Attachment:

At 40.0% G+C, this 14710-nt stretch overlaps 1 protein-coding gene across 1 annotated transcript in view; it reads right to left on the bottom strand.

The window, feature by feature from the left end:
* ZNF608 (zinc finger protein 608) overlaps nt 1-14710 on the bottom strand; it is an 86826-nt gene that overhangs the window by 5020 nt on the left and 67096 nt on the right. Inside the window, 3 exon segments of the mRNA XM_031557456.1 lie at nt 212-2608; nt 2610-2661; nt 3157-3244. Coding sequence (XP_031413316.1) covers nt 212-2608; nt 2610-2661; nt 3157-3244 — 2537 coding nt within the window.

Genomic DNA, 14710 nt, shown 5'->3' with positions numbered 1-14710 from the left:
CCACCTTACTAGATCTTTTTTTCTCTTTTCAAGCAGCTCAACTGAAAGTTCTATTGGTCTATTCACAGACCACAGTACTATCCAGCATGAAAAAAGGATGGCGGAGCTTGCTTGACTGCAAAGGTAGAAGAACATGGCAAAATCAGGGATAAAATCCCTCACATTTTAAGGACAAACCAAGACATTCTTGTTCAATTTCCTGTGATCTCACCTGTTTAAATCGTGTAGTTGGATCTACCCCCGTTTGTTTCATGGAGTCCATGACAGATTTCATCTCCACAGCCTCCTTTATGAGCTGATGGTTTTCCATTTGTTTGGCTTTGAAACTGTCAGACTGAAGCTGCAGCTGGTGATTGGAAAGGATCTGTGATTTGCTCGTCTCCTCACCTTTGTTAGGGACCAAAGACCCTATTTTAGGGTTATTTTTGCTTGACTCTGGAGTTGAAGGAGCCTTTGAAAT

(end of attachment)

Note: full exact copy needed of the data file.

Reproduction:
At 40.0% G+C, this 14710-nt stretch overlaps 1 protein-coding gene across 1 annotated transcript in view; it reads right to left on the bottom strand.

The window, feature by feature from the left end:
* ZNF608 (zinc finger protein 608) overlaps nt 1-14710 on the bottom strand; it is an 86826-nt gene that overhangs the window by 5020 nt on the left and 67096 nt on the right. Inside the window, 3 exon segments of the mRNA XM_031557456.1 lie at nt 212-2608; nt 2610-2661; nt 3157-3244. Coding sequence (XP_031413316.1) covers nt 212-2608; nt 2610-2661; nt 3157-3244 — 2537 coding nt within the window.

Genomic DNA, 14710 nt, shown 5'->3' with positions numbered 1-14710 from the left:
CCACCTTACTAGATCTTTTTTTCTCTTTTCAAGCAGCTCAACTGAAAGTTCTATTGGTCTATTCACAGACCACAGTACTATCCAGCATGAAAAAAGGATGGCGGAGCTTGCTTGACTGCAAAGGTAGAAGAACATGGCAAAATCAGGGATAAAATCCCTCACATTTTAAGGACAAACCAAGACATTCTTGTTCAATTTCCTGTGATCTCACCTGTTTAAATCGTGTAGTTGGATCTACCCCCGTTTGTTTCATGGAGTCCATGACAGATTTCATCTCCACAGCCTCCTTTATGAGCTGATGGTTTTCCATTTGTTTGGCTTTGAAACTGTCAGACTGAAGCTGCAGCTGGTGATTGGAAAGGATCTGTGATTTGCTCGTCTCCTCACCTTTGTTAGGGACCAAAGACCCTATTTTAGGGTTATTTTTGCTTGACTCTGGAGTTGAAGGAGCCTTTGAAAT